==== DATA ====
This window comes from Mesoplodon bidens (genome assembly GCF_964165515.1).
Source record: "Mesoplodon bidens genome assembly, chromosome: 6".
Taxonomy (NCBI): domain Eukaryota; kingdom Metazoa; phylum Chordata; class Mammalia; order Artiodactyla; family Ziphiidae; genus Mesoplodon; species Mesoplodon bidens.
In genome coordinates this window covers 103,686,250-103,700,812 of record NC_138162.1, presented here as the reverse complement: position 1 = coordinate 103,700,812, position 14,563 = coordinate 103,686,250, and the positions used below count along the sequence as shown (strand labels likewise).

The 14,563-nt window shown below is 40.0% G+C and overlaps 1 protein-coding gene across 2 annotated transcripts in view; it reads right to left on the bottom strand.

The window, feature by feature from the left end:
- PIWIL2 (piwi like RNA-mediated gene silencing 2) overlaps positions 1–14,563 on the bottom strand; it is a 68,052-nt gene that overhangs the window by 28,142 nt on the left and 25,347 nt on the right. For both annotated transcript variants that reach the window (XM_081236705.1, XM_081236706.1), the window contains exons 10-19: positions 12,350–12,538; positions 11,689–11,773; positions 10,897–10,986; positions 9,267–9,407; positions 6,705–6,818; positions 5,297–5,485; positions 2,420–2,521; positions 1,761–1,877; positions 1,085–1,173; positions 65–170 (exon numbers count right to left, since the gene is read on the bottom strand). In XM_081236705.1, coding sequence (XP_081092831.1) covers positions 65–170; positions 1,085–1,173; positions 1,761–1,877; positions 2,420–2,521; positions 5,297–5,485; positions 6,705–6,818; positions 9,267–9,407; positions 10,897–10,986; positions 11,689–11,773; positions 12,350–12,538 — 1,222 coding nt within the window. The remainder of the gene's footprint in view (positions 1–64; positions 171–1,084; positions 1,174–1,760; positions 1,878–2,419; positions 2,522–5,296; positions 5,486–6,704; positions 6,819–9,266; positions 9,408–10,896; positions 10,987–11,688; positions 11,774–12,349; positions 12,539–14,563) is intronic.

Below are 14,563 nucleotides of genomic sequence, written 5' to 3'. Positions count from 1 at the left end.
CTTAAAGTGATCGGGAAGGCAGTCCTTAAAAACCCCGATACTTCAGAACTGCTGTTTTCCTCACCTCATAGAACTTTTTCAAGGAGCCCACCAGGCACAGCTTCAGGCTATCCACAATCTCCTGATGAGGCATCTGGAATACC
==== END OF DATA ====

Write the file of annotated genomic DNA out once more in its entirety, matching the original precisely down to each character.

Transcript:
This window comes from Mesoplodon bidens (genome assembly GCF_964165515.1).
Source record: "Mesoplodon bidens genome assembly, chromosome: 6".
Taxonomy (NCBI): domain Eukaryota; kingdom Metazoa; phylum Chordata; class Mammalia; order Artiodactyla; family Ziphiidae; genus Mesoplodon; species Mesoplodon bidens.
In genome coordinates this window covers 103,686,250-103,700,812 of record NC_138162.1, presented here as the reverse complement: position 1 = coordinate 103,700,812, position 14,563 = coordinate 103,686,250, and the positions used below count along the sequence as shown (strand labels likewise).

The 14,563-nt window shown below is 40.0% G+C and overlaps 1 protein-coding gene across 2 annotated transcripts in view; it reads right to left on the bottom strand.

The window, feature by feature from the left end:
- PIWIL2 (piwi like RNA-mediated gene silencing 2) overlaps positions 1–14,563 on the bottom strand; it is a 68,052-nt gene that overhangs the window by 28,142 nt on the left and 25,347 nt on the right. For both annotated transcript variants that reach the window (XM_081236705.1, XM_081236706.1), the window contains exons 10-19: positions 12,350–12,538; positions 11,689–11,773; positions 10,897–10,986; positions 9,267–9,407; positions 6,705–6,818; positions 5,297–5,485; positions 2,420–2,521; positions 1,761–1,877; positions 1,085–1,173; positions 65–170 (exon numbers count right to left, since the gene is read on the bottom strand). In XM_081236705.1, coding sequence (XP_081092831.1) covers positions 65–170; positions 1,085–1,173; positions 1,761–1,877; positions 2,420–2,521; positions 5,297–5,485; positions 6,705–6,818; positions 9,267–9,407; positions 10,897–10,986; positions 11,689–11,773; positions 12,350–12,538 — 1,222 coding nt within the window. The remainder of the gene's footprint in view (positions 1–64; positions 171–1,084; positions 1,174–1,760; positions 1,878–2,419; positions 2,522–5,296; positions 5,486–6,704; positions 6,819–9,266; positions 9,408–10,896; positions 10,987–11,688; positions 11,774–12,349; positions 12,539–14,563) is intronic.

Below are 14,563 nucleotides of genomic sequence, written 5' to 3'. Positions count from 1 at the left end.
CTTAAAGTGATCGGGAAGGCAGTCCTTAAAAACCCCGATACTTCAGAACTGCTGTTTTCCTCACCTCATAGAACTTTTTCAAGGAGCCCACCAGGCACAGCTTCAGGCTATCCACAATCTCCTGATGAGGCATCTGGAATACC